Dementia with Lewy Bodies
Clinical, Pathological, and Treatment Issues
Edited by Robert Perry
Edited by Ian McKeith
Edited by Elaine Perry
Foreword by Jeffrey L. Cummings
Publisher: Cambridge University Press
Print Publication Year: 1996
Online Publication Date:July 2010
Chapter DOI: http://dx.doi.org/10.1017/CBO9780511601187.024
In 1980 we proposed Lewy body disease (LBD) as a disease entity and classified it into three types: brainstem, transitional, and diffuse. The brainstem type is identical to Parkinson's disease, and the diffuse type is now called diffuse LBD (DLBD).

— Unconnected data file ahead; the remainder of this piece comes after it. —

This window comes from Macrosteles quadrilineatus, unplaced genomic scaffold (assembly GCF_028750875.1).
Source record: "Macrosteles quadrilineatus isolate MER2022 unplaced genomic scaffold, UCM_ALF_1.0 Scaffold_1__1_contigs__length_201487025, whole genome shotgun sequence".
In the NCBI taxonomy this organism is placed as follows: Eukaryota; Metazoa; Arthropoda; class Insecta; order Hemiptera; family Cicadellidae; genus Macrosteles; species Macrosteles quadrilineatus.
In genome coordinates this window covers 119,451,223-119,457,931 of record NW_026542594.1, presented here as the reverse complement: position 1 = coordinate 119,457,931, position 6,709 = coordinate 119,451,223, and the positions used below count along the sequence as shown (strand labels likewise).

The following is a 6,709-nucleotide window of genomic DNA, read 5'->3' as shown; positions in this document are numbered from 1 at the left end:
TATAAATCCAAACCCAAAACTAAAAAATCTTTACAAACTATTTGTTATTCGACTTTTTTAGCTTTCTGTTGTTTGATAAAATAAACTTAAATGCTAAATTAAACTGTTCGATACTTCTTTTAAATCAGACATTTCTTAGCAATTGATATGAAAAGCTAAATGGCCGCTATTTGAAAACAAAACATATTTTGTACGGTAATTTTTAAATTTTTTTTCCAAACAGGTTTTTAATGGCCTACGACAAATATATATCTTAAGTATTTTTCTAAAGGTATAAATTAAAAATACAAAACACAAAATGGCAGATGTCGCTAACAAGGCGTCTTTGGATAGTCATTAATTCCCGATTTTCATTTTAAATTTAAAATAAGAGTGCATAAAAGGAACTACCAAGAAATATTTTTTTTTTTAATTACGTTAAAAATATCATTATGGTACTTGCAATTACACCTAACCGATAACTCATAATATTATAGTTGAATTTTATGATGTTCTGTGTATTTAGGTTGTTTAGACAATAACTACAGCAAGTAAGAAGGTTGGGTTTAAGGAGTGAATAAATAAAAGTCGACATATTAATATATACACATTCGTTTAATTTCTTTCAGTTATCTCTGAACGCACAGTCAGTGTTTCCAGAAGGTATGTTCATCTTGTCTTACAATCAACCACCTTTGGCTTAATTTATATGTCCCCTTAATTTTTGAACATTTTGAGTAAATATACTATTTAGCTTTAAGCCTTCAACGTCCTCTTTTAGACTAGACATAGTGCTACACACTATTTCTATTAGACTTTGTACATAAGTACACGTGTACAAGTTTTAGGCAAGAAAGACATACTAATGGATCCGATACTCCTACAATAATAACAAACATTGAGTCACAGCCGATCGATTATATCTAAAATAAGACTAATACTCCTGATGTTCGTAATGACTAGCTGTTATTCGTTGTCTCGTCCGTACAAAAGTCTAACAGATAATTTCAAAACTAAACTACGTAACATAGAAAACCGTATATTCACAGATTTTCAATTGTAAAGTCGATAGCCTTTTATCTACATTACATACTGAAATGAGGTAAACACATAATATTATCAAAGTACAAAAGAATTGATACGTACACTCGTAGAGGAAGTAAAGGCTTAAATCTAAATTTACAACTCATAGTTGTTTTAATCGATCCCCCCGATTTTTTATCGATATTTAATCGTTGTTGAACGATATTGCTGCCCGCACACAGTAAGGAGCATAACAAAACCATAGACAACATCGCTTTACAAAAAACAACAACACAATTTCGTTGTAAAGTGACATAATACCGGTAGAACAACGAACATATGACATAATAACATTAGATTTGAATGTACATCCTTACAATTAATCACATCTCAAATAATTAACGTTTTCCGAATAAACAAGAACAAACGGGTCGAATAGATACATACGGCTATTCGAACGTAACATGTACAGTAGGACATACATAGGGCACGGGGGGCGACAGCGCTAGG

DLBD has become the subject of much attention since the publication of our studies on DLBD. It has recently been reported that DLBD is the second most common cause of dementia among the elderly. Our recent study of 79 consecutive autopsied dementia cases suggests that also in Japan DLBD is the second most common degenerative dementia, following Alzheimer-type dementia (ATD). In 1990, we divided DLBD into two forms: a pure form and a common form. Then, it was noted that in 30% of the common form DLBD cases no parkinsonism was detected, although Parkinson pathology was present. Very recently, we proposed cerebral type of LBD as yet another type of LBD, in which cortical dementia without parkinsonism is the predominant symptom and there are as many cortical Lewy bodies as in DLBD, but Parkinson pathology is absent. This feature suggests that the development of cortical Lewy bodies can precede Parkinson pathology. Therefore, this might explain why cortical dementia precedes Parkinson symptoms in many DLBD cases. Thus, LBD is now classified into four types, and DLBD is understood within the spectrum of LBD. The frequency of cortical Lewy bodies is important. More than five or ten cortical Lewy bodies per x 100 visual field in the predilection sites are necessary for the diagnosis of DLBD or cerebral type LBD in HE or ubiquitin-immunostained sections, respectively.